Building a community of personal advisers to support young people leaving care
Leaving home and becoming independent is hard, but for most of us this is something we don’t have to think about. Young people leaving the care system are not as lucky. Many care leavers move to live alone from their 18th birthday. The transition from children’s to adults’ services can be tough.
Young people leaving care are supported by a Personal Adviser (PA). The PA acts as their case worker. The PA will usually work from the young person from age 16 to 25.
Leaving Well is a foundation funded programme which is being developed in the Social Finance Impact Incubator. Leaving Well is working with a community of PAs and young people to develop a digital tool. This tool will improve outcomes for young people leaving care.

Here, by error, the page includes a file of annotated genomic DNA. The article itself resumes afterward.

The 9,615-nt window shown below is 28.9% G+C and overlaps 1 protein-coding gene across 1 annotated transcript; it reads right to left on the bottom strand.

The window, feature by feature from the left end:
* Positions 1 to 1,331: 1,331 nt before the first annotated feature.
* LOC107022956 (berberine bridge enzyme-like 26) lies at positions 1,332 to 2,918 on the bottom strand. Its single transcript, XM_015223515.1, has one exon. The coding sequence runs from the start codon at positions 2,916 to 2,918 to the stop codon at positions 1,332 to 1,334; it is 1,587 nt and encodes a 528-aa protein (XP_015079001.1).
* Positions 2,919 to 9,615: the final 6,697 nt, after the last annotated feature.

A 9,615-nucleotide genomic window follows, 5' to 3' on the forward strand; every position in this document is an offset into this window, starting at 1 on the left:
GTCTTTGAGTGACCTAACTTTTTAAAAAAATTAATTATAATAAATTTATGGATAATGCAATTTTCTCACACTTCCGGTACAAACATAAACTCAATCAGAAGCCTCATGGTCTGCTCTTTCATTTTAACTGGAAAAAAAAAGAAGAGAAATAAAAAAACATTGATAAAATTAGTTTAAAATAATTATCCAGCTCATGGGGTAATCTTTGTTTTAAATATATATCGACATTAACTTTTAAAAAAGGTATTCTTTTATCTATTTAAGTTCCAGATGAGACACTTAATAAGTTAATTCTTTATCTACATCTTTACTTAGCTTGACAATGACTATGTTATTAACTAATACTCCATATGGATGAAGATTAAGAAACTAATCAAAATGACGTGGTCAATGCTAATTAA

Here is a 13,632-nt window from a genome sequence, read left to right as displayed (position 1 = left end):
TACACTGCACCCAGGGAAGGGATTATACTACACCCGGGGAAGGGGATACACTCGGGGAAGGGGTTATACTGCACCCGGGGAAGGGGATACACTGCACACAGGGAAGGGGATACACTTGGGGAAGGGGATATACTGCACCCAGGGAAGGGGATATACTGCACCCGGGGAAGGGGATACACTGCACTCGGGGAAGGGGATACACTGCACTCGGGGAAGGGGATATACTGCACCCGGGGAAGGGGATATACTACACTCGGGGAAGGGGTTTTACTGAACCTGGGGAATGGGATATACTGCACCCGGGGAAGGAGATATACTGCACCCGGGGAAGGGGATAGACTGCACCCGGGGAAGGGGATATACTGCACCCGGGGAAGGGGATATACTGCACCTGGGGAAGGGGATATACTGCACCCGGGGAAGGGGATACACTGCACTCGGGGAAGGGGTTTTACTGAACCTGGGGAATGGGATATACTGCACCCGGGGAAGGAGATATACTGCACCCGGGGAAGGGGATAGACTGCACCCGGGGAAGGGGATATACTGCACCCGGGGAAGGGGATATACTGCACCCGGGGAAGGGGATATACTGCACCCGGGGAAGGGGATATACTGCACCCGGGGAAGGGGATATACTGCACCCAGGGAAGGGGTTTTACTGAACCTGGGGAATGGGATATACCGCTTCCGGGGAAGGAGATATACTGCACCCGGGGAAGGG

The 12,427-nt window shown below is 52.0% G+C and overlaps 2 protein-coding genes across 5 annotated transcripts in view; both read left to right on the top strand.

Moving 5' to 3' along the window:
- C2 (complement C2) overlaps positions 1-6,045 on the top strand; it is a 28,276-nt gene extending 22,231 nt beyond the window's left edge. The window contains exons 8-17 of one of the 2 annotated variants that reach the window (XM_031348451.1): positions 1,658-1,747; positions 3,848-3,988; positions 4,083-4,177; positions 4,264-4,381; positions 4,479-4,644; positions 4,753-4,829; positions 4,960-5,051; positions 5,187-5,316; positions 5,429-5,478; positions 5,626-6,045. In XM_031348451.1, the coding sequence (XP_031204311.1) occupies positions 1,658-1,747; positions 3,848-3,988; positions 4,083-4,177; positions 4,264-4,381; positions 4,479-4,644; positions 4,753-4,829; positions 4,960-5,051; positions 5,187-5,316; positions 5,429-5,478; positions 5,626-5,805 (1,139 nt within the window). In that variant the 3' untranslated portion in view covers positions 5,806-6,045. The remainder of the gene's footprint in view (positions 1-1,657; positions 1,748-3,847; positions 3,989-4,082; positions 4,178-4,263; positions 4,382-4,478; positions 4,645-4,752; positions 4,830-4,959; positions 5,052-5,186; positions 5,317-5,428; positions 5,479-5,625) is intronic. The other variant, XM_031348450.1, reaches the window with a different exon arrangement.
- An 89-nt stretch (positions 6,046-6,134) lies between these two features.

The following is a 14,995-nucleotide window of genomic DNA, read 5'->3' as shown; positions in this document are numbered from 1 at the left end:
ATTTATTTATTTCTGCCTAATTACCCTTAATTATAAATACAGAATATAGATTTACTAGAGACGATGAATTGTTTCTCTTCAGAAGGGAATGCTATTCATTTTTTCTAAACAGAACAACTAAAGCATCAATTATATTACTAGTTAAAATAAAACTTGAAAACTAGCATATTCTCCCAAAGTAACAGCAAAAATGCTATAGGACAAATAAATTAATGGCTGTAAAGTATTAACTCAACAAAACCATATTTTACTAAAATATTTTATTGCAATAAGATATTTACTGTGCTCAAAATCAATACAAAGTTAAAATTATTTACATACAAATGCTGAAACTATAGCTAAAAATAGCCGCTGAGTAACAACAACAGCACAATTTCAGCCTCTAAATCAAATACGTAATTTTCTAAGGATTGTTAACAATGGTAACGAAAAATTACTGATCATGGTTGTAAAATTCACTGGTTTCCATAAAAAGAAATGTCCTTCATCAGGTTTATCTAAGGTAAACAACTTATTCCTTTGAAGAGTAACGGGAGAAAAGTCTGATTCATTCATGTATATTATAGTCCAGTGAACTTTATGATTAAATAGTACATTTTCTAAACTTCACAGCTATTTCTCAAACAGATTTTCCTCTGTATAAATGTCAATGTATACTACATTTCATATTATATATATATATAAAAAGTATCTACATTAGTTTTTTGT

Leaving Well knows that PAs play a crucial role in supporting young people Leaving Care. This is why we have created a community of PAs to share their knowledge and best practice across the sector.
How did we get here?
Leaving Well was set up by Social Finance in 2014. Since then we have done research to understand the leaving care system and how it can be improved.
We carried out research into the outcomes of young people leaving care. This revealed that there is limited data collected on the outcomes of young people. Leaving Well produced an Outcomes Framework which can be used in practice to increase the insights on the outcomes of young people.
We then researched how leaving care works in practice. We partnered with Leeds City Council, the London Borough of Havering, and Southampton City Council. We found three key findings:
- PAs want to spend more time with young people. There are a large amount of admin requirements that currently take up PAs time.